Vikings' Peterson avoids jail in plea agreement
Updated at 3:45 p.m. Tuesday
Minnesota Vikings star Adrian Peterson avoided jail time on Tuesday in a plea agreement reached with prosecutors to resolve his child abuse case.
Peterson pleaded no contest to a misdemeanor charge of reckless assault under the deal that Montgomery County state District Judge Kelly Case approved during a court hearing. A no contest plea isn't an admission of guilt but is treated as such for sentencing.
The All-Pro running back was indicted in September on a felony charge of injury to a child for using a wooden switch to discipline his 4-year-old son earlier this year in suburban Houston. The case revived a debate about corporal punishment, which is on the decline in the U.S. but still widely practiced in homes and schools.
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Outside the courthouse after accepting the plea deal, Peterson told reporters that he regretted what happened with his son.
"I stand here and I take full responsibility for my actions. I love my son more than anyone of you could even imagine and I'm anxious to continue my relationship with my child," he said. "I'm just glad this is over. I can put this behind me, and me and my family can continue to move forward."
Peterson was not allowed to be near his son while the case was pending. The plea agreement will allow him to have contact with the boy.
"Adrian wants to get on with his life and have his relationship with his son and get back to playing football," Peterson's attorney, Rusty Hardin, said.
Peterson has been on paid leave from the Vikings under a special exemption from the NFL commissioner to take care of his legal problems. It was not immediately clear how the plea deal would affect his playing status.
"We will review the matter, including the court record, and then make a determination on his status," NFL spokesman Brian McCarthy said. "We cannot provide a timetable."
Peterson has said he never intended to harm his son and was disciplining him in the same way he had been as a child growing up in East Texas. The boy suffered cuts, marks and bruising to his thighs, back and on one of his testicles, according to court records.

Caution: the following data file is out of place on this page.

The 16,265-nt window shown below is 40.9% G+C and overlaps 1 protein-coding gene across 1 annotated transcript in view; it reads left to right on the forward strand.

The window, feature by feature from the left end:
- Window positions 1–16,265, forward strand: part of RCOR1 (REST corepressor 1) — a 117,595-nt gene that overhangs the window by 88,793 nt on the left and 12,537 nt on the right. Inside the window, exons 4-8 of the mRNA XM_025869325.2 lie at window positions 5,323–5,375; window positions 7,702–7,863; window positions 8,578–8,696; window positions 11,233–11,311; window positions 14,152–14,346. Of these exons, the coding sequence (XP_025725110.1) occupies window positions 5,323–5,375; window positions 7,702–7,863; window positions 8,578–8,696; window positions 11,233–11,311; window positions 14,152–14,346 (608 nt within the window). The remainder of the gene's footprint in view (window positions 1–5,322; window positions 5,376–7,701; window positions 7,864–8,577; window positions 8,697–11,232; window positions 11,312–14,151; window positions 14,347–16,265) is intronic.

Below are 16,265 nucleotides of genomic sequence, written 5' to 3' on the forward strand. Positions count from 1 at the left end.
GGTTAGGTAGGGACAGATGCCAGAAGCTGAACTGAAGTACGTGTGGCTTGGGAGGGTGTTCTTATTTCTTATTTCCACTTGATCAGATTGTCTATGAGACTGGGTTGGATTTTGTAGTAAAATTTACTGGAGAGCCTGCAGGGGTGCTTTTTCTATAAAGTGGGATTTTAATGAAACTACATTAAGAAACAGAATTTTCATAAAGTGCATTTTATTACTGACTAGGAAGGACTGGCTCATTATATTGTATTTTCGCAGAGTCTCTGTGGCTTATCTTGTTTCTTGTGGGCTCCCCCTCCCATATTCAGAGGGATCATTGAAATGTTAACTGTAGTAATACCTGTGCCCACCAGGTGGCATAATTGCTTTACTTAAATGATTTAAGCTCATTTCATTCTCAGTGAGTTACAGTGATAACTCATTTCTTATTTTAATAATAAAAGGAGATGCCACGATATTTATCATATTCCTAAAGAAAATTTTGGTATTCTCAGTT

Peterson had tentatively been set to go on trial Dec. 1. If convicted of felony child abuse, he could have faced up to two years in prison and a $10,000 fine. Instead, he received what is essentially probation, was fined $4,000 and must complete parenting classes and perform 80 hours of community service.
Montgomery County District Attorney Brett Ligon said this was the best resolution of the case and that Peterson did not get any special treatment because he's a professional athlete.
Last month, a visiting judge denied a request by prosecutors to remove Case as judge in the case. Prosecutors had accused Case of being biased against them and wanted a new judge appointed.
The plea deal made moot a pending motion by prosecutors to revoke Peterson's $15,000 bond for alleged marijuana use.
Corporal punishment is legal in every state. The Texas Attorney General's Office notes that belts and brushes "are accepted by many as legitimate disciplinary 'tools,'" but "electrical or phone cords, boards, yardsticks, ropes, shoes, and wires are likely to be considered instruments of abuse."
Texas law says the use of non-deadly force against someone younger than 18 is justified if a parent or guardian "reasonably believes the force is necessary to discipline the child or to safeguard or promote his welfare."